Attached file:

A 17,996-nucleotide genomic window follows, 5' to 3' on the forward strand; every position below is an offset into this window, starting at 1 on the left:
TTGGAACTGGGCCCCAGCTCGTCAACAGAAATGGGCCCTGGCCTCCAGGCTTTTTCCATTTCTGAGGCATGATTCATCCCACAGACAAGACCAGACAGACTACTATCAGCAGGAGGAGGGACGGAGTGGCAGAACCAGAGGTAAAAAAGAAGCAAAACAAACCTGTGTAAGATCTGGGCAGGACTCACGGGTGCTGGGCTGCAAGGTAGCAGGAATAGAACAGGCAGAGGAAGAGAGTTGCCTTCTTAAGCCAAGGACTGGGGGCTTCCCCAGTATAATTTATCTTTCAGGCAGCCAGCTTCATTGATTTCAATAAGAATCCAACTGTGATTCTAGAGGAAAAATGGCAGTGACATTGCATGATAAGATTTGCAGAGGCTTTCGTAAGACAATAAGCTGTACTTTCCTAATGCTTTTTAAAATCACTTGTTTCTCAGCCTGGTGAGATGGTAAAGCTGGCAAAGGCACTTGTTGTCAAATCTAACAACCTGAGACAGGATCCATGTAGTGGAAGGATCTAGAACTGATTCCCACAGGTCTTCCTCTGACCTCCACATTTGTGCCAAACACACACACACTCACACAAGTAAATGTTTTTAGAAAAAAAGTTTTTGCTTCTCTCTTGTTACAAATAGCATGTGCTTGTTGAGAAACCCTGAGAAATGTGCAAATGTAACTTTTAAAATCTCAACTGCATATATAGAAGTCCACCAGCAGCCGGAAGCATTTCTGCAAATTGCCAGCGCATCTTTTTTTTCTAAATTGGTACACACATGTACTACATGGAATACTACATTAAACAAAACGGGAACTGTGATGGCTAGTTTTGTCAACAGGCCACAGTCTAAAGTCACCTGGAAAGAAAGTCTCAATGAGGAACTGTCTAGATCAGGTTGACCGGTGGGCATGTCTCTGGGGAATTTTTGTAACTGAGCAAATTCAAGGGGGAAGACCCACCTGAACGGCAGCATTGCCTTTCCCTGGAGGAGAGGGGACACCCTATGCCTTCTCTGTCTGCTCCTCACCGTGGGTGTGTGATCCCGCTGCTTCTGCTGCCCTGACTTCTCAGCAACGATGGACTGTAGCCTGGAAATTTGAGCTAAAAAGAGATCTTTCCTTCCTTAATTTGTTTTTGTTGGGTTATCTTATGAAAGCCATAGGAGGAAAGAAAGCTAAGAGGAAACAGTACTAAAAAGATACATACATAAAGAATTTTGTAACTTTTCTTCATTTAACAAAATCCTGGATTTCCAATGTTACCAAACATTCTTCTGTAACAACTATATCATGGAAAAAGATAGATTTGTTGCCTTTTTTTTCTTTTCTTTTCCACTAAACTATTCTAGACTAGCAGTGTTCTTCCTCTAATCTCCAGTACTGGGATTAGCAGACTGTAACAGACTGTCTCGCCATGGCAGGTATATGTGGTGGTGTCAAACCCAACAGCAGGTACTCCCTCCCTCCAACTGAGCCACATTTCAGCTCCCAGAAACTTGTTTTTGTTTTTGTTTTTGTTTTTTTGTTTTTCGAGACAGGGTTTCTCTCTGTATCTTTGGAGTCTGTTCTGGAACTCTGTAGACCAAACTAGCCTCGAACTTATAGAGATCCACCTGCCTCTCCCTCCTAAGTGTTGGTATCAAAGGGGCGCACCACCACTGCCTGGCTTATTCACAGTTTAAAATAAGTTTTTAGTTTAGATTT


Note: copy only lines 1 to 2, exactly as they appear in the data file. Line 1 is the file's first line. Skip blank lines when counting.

A 17,996-nucleotide genomic window follows, 5' to 3' on the forward strand; every position below is an offset into this window, starting at 1 on the left:
TTGGAACTGGGCCCCAGCTCGTCAACAGAAATGGGCCCTGGCCTCCAGGCTTTTTCCATTTCTGAGGCATGATTCATCCCACAGACAAGACCAGACAGACTACTATCAGCAGGAGGAGGGACGGAGTGGCAGAACCAGAGGTAAAAAAGAAGCAAAACAAACCTGTGTAAGATCTGGGCAGGACTCACGGGTGCTGGGCTGCAAGGTAGCAGGAATAGAACAGGCAGAGGAAGAGAGTTGCCTTCTTAAGCCAAGGACTGGGGGCTTCCCCAGTATAATTTATCTTTCAGGCAGCCAGCTTCATTGATTTCAATAAGAATCCAACTGTGATTCTAGAGGAAAAATGGCAGTGACATTGCATGATAAGATTTGCAGAGGCTTTCGTAAGACAATAAGCTGTACTTTCCTAATGCTTTTTAAAATCACTTGTTTCTCAGCCTGGTGAGATGGTAAAGCTGGCAAAGGCACTTGTTGTCAAATCTAACAACCTGAGACAGGATCCATGTAGTGGAAGGATCTAGAACTGATTCCCACAGGTCTTCCTCTGACCTCCACATTTGTGCCAAACACACACACACTCACACAAGTAAATGTTTTTAGAAAAAAAGTTTTTGCTTCTCTCTTGTTACAAATAGCATGTGCTTGTTGAGAAACCCTGAGAAATGTGCAAATGTAACTTTTAAAATCTCAACTGCATATATAGAAGTCCACCAGCAGCCGGAAGCATTTCTGCAAATTGCCAGCGCATCTTTTTTTTCTAAATTGGTACACACATGTACTACATGGAATACTACATTAAACAAAACGGGAACTGTGATGGCTAGTTTTGTCAACAGGCCACAGTCTAAAGTCACCTGGAAAGAAAGTCTCAATGAGGAACTGTCTAGATCAGGTTGACCGGTGGGCATGTCTCTGGGGAATTTTTGTAACTGAGCAAATTCAAGGGGGAAGACCCACCTGAACGGCAGCATTGCCTTTCCCTGGAGGAGAGGGGACACCCTATGCCTTCTCTGTCTGCTCCTCACCGTGGGTGTGTGATCCCGCTGCTTCTGCTGCCCTGACTTCTCAGCAACGATGGACTGTAGCCTGGAAATTTGAGCTAAAAAGAGATCTTTCCTTCCTTAATTTGTTTTTGTTGGGTTATCTTATGAAAGCCATAGGAGGAAAGAAAGCTAAGAGGAAACAGTACTAAAAAGATACATACATAAAGAATTTTGTAACTTTTCTTCATTTAACAAAATCCTGGATTTCCAATGTTACCAAACATTCTTCTGTAACAACTATATCATGGAAAAAGATAGATTTGTTGCCTTTTTTTTCTTTTCTTTTCCACTAAACTATTCTAGACTAGCAGTGTTCTTCCTCTAATCTCCAGTACTGGGATTAGCAGACTGTAACAGACTGTCTCGCCATGGCAGGTATATGTGGTGGTGTCAAACCCAACAGCAGGTACTCCCTCCCTCCAACTGAGCCACATTTCAGCTCCCAGAAACTTGTTTTTGTTTTTGTTTTTGTTTTTTTGTTTTTCGAGACAGGGTTTCTCTCTGTATCTTTGGAGTCTGTTCTGGAACTCTGTAGACCAAACTAGCCTCGAACTTATAGAGATCCACCTGCCTCTCCCTCCTAAGTGTTGGTATCAAAGGGGCGCACCACCACTGCCTGGCTTATTCACAGTTTAAAATAAGTTTTTAGTTTAGATTT